Many social and online services can embed functionality on other websites. For example, Facebook can embed a like button on a company’s website, a Facebook page embed or Facebook tracking pixels that allow users visiting the site to be targeted with Facebook ads. When a user visits such a site, the cookie previously stored on the device is automatically sent to Facebook when the embedded functionality is loaded from the Facebook server. The user does not need to be logged into Facebook at the same time if the cookie has been previously stored on the device. Facebook will be able to read the content of the cookie and identify the user based on that content. At the same time, Facebook will know which website the user is on.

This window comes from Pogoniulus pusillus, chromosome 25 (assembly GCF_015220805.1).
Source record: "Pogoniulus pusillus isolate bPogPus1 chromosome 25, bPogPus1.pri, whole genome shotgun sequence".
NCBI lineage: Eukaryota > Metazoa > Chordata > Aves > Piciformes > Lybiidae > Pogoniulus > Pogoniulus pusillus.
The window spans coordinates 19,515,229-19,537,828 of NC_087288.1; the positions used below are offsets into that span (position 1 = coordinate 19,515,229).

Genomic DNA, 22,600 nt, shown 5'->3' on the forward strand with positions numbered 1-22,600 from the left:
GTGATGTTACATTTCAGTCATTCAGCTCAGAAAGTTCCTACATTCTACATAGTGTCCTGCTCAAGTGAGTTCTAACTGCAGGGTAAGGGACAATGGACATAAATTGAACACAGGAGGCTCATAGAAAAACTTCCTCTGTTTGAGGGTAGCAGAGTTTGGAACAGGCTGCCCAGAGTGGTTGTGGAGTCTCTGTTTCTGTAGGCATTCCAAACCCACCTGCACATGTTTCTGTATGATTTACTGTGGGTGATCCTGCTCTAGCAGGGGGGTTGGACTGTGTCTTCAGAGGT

Facebook is able to continuously track user activity through cookies on millions of websites. In practice, this gives Facebook data on what users are interested in, what products they have recently viewed in online shops and so on. This data is used to target ads on the Facebook and Instagram ad platform. 

Google and many other online companies also use cookies to profile users. A common use of cookies is so-called ‘remarketing’, where a user is shown an ad for the same product they have previously viewed in an online shop. 

When visiting different websites, we now have to constantly respond to requests for permission to use cookies. It is worth remembering that only non-essential cookies are asked for, which are usually of no benefit to the user, but can be reasonably considered harmful and privacy-reducing. At worst, a single website can send data about a visit to dozens of data collection companies through cookies and other tracking functions. Online services in the EU must offer users the option to opt-out of non-essential cookies at the point of entry.